• Very slow, shallow breathing
  • Difficulty getting a breath or a decreased urge to breathe
  • Difficulty swallowing
  • Extreme drowsiness or loss of consciousness
  • Confusion
  • Dizziness

An overdose of fentanyl or a combination of drugs including fentanyl can quickly become fatal and should always be treated as a medical emergency. With immediate medical attention and the use of naloxone, an opioid antagonist, the overdose can be reversed. Most first responders carry naloxone.

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Causes and Risk Factors

Underlying causes of any drug addiction are complex and not well understood. They likely involve a combination of environmental factors and genetics. But ultimately the cause of an addiction to fentanyl is repeated misuse of the drug. This leads to the tolerance, cravings, dependence, and withdrawal characteristic of addiction. While anyone may become addicted to fentanyl by misusing it, there are certain risk factors that make it more likely, including:

  • Family history of substance abuse
  • A personal history of abuse of other substances
  • Mental illness, especially severe depression or anxiety
  • Friends or acquaintances who misuse fentanyl or other drugs
  • Poverty and unemployment
  • Trauma and stressful life circumstances

Withdrawal and Detox

Detox is the first step in getting treatment for fentanyl addiction, but it causes serious withdrawal symptoms. When not done with medical supervision, most people fail at detox and relapse. Even patients who have been prescribed fentanyl and use it as directed may experience withdrawal. The symptoms of fentanyl withdrawal are similar to those of other opioids but may be more intense because of the increased potency. These symptoms include:

  • Agitation and irritability
  • Anxiety
  • Insomnia
  • Sweating
  • Yawning
  • Runny nose
  • Muscle pain
  • Abdominal cramps
  • Dilated pupils
  • Diarrhea
  • Nausea
  • Vomiting

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Co-Occurring Disorders

Anyone who is addicted to fentanyl may have other co-occurring disorders. The most common are other substance use disorders and mental illnesses. These co-occurring disorders have similar risk factors, which is one reason they often occur in the same person. It may also be that someone with a mental illness that is not being addressed will turn to fentanyl or other substances to cope or self-medicate. The misuse of fentanyl may also cause symptoms of latent mental illness to surface or worsen.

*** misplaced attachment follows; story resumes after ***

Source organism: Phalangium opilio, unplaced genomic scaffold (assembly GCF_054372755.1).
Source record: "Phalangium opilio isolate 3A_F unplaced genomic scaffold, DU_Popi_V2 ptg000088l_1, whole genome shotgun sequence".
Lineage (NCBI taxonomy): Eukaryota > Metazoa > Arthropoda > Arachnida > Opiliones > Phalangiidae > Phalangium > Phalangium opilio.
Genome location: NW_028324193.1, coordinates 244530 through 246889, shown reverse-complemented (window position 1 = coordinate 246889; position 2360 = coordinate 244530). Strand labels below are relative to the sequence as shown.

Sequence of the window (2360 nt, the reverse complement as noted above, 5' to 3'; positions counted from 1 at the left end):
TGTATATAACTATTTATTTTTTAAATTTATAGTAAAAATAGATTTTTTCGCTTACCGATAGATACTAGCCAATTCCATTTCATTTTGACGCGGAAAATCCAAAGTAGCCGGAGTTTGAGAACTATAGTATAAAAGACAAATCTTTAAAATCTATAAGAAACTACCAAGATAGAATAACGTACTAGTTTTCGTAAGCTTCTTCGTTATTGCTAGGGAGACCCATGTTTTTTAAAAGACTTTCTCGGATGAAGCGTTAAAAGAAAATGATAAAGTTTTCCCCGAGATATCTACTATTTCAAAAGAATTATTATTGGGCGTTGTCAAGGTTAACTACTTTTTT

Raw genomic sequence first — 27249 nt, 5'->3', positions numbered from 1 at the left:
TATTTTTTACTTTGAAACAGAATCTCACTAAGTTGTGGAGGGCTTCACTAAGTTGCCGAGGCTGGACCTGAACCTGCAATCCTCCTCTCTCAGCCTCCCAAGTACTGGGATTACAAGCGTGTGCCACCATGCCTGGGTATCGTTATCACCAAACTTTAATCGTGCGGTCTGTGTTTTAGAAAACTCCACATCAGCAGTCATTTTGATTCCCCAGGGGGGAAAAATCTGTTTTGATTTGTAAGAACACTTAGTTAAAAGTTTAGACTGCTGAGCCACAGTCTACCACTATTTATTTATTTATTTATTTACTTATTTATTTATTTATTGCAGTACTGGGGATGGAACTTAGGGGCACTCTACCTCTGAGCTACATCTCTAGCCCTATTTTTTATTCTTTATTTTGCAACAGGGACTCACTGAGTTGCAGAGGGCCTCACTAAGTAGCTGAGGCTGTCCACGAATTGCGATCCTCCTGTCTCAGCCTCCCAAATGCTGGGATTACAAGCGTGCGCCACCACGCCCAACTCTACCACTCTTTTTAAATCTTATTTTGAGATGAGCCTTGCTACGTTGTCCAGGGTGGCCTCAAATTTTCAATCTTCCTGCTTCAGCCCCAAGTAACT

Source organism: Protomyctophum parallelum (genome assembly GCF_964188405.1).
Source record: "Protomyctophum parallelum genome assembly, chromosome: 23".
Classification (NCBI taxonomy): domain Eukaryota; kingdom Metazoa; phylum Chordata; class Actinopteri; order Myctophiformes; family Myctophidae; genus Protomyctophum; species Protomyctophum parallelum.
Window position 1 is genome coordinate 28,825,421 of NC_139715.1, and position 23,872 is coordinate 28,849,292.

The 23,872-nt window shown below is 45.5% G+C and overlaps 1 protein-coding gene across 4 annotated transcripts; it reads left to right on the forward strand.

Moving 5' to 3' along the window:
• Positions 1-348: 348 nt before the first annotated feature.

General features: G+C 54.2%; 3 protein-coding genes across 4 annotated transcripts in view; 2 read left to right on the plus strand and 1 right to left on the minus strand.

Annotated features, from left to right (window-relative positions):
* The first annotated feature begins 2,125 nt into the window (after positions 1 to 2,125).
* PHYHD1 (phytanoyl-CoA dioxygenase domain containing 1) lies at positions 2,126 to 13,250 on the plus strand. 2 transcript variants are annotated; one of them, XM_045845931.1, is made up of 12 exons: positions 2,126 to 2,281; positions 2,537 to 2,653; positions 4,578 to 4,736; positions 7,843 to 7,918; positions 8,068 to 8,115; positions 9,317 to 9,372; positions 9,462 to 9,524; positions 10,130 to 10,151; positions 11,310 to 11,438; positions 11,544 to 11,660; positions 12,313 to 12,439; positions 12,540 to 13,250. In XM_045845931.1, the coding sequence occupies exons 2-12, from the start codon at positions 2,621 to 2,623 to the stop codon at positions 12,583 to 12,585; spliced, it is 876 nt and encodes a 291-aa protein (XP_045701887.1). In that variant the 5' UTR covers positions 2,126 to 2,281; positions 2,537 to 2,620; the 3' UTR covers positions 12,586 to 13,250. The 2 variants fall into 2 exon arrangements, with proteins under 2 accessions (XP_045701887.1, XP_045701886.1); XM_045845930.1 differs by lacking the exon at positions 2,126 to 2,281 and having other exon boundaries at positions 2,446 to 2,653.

There are also many complications associated with fentanyl addiction, including physical illnesses and conditions caused by using the drug. These may include communicable diseases, like hepatitis, spread through shared needles. Other complications may include social isolation, withdrawal from family, inability to keep a job, unemployment, homelessness, legal troubles, and incarceration.

Fentanyl Addiction Treatment and Prognosis

Fentanyl addiction is difficult to overcome, but with a comprehensive and long-term treatment plan that the patient is committed to, the prognosis is positive. Following diagnosis and a medically supervised detox period, a person addicted to fentanyl can begin the long process of going through treatment. For this very serious addiction, residential treatment is the best option for a successful recovery. The risks of relapse and the very real possibility that a relapse could lead to an overdose also make residential care the safest option.

A comprehensive treatment plan for fentanyl addiction includes a variety of therapies, including behavioral therapies, individual therapy, group therapy and support, family therapy, and alternative therapies. It also includes medications when appropriate. For fentanyl addiction there are medications that can minimize withdrawal and help prevent cravings.

In addition to therapy and medication, patients can benefit from learning strategies and making plans for life after treatment. This may involve learning healthy coping strategies, stress management, and how to make positive lifestyle changes, like exercise and eating well. Very important to recovery is learning how to prevent relapses. Long-term treatment is the first strategy in relapse prevention, and during treatment patients learn how to recognize and avoid triggers, and how to use lifestyle changes to minimize the risks of relapse. Ongoing use of medications may also be warranted to reduce cravings and prevent relapses.

Fentanyl addiction is a very serious illness. Fentanyl is like other opioids in that overuse can rewire the brain to make cessation without professional help nearly impossible. Fentanyl is even more potent, though, making this a very tough addiction to overcome. The good news is that, with a commitment to effective and long-term treatment, patients can overcome this addiction and learn to live without fentanyl or other opioids.